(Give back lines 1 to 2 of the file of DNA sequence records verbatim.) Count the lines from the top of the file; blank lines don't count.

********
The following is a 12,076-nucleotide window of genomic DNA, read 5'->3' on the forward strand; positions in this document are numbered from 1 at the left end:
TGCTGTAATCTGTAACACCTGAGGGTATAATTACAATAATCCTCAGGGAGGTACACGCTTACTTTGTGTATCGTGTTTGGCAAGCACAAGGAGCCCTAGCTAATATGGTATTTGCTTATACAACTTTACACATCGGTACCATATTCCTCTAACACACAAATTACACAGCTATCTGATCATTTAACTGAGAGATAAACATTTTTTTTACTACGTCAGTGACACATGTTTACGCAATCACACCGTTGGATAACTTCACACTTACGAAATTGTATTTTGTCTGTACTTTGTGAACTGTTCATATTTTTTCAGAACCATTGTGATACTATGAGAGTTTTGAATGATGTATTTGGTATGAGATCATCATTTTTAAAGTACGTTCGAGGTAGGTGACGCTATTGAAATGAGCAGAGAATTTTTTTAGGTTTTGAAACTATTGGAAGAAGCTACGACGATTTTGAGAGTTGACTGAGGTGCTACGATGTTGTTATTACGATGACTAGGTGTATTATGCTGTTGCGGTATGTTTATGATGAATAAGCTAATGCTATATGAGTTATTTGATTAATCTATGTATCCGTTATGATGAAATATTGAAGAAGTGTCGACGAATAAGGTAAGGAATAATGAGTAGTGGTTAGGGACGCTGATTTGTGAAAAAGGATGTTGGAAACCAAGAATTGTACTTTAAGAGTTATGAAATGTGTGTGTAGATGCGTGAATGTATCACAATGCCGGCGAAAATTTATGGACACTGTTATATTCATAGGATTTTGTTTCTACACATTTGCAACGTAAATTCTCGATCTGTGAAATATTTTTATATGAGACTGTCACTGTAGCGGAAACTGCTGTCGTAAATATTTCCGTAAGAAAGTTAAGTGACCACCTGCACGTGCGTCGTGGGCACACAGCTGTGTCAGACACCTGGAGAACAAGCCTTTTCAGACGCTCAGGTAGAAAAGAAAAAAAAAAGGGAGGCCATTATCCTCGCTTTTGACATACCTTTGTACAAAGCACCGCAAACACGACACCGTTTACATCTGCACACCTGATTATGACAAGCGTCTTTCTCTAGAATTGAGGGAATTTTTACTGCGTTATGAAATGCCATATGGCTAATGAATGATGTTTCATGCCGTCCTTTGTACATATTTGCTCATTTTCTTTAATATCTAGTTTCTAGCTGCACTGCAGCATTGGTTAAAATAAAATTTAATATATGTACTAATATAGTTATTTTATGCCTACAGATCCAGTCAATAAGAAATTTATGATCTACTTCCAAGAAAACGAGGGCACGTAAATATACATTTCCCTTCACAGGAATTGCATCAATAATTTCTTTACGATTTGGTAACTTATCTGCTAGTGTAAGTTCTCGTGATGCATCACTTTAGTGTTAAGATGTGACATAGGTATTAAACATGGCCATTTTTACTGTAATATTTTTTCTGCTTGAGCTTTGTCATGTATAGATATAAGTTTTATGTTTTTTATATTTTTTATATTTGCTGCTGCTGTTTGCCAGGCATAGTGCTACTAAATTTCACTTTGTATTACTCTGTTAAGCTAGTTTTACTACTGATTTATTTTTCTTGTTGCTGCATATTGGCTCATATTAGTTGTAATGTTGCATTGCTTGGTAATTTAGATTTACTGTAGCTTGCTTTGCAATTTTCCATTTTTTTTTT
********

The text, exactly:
The following is a 12,076-nucleotide window of genomic DNA, read 5'->3' on the forward strand; positions in this document are numbered from 1 at the left end:
TGCTGTAATCTGTAACACCTGAGGGTATAATTACAATAATCCTCAGGGAGGTACACGCTTACTTTGTGTATCGTGTTTGGCAAGCACAAGGAGCCCTAGCTAATATGGTATTTGCTTATACAACTTTACACATCGGTACCATATTCCTCTAACACACAAATTACACAGCTATCTGATCATTTAACTGAGAGATAAACATTTTTTTTACTACGTCAGTGACACATGTTTACGCAATCACACCGTTGGATAACTTCACACTTACGAAATTGTATTTTGTCTGTACTTTGTGAACTGTTCATATTTTTTCAGAACCATTGTGATACTATGAGAGTTTTGAATGATGTATTTGGTATGAGATCATCATTTTTAAAGTACGTTCGAGGTAGGTGACGCTATTGAAATGAGCAGAGAATTTTTTTAGGTTTTGAAACTATTGGAAGAAGCTACGACGATTTTGAGAGTTGACTGAGGTGCTACGATGTTGTTATTACGATGACTAGGTGTATTATGCTGTTGCGGTATGTTTATGATGAATAAGCTAATGCTATATGAGTTATTTGATTAATCTATGTATCCGTTATGATGAAATATTGAAGAAGTGTCGACGAATAAGGTAAGGAATAATGAGTAGTGGTTAGGGACGCTGATTTGTGAAAAAGGATGTTGGAAACCAAGAATTGTACTTTAAGAGTTATGAAATGTGTGTGTAGATGCGTGAATGTATCACAATGCCGGCGAAAATTTATGGACACTGTTATATTCATAGGATTTTGTTTCTACACATTTGCAACGTAAATTCTCGATCTGTGAAATATTTTTATATGAGACTGTCACTGTAGCGGAAACTGCTGTCGTAAATATTTCCGTAAGAAAGTTAAGTGACCACCTGCACGTGCGTCGTGGGCACACAGCTGTGTCAGACACCTGGAGAACAAGCCTTTTCAGACGCTCAGGTAGAAAAGAAAAAAAAAAGGGAGGCCATTATCCTCGCTTTTGACATACCTTTGTACAAAGCACCGCAAACACGACACCGTTTACATCTGCACACCTGATTATGACAAGCGTCTTTCTCTAGAATTGAGGGAATTTTTACTGCGTTATGAAATGCCATATGGCTAATGAATGATGTTTCATGCCGTCCTTTGTACATATTTGCTCATTTTCTTTAATATCTAGTTTCTAGCTGCACTGCAGCATTGGTTAAAATAAAATTTAATATATGTACTAATATAGTTATTTTATGCCTACAGATCCAGTCAATAAGAAATTTATGATCTACTTCCAAGAAAACGAGGGCACGTAAATATACATTTCCCTTCACAGGAATTGCATCAATAATTTCTTTACGATTTGGTAACTTATCTGCTAGTGTAAGTTCTCGTGATGCATCACTTTAGTGTTAAGATGTGACATAGGTATTAAACATGGCCATTTTTACTGTAATATTTTTTCTGCTTGAGCTTTGTCATGTATAGATATAAGTTTTATGTTTTTTATATTTTTTATATTTGCTGCTGCTGTTTGCCAGGCATAGTGCTACTAAATTTCACTTTGTATTACTCTGTTAAGCTAGTTTTACTACTGATTTATTTTTCTTGTTGCTGCATATTGGCTCATATTAGTTGTAATGTTGCATTGCTTGGTAATTTAGATTTACTGTAGCTTGCTTTGCAATTTTCCATTTTTTTTTT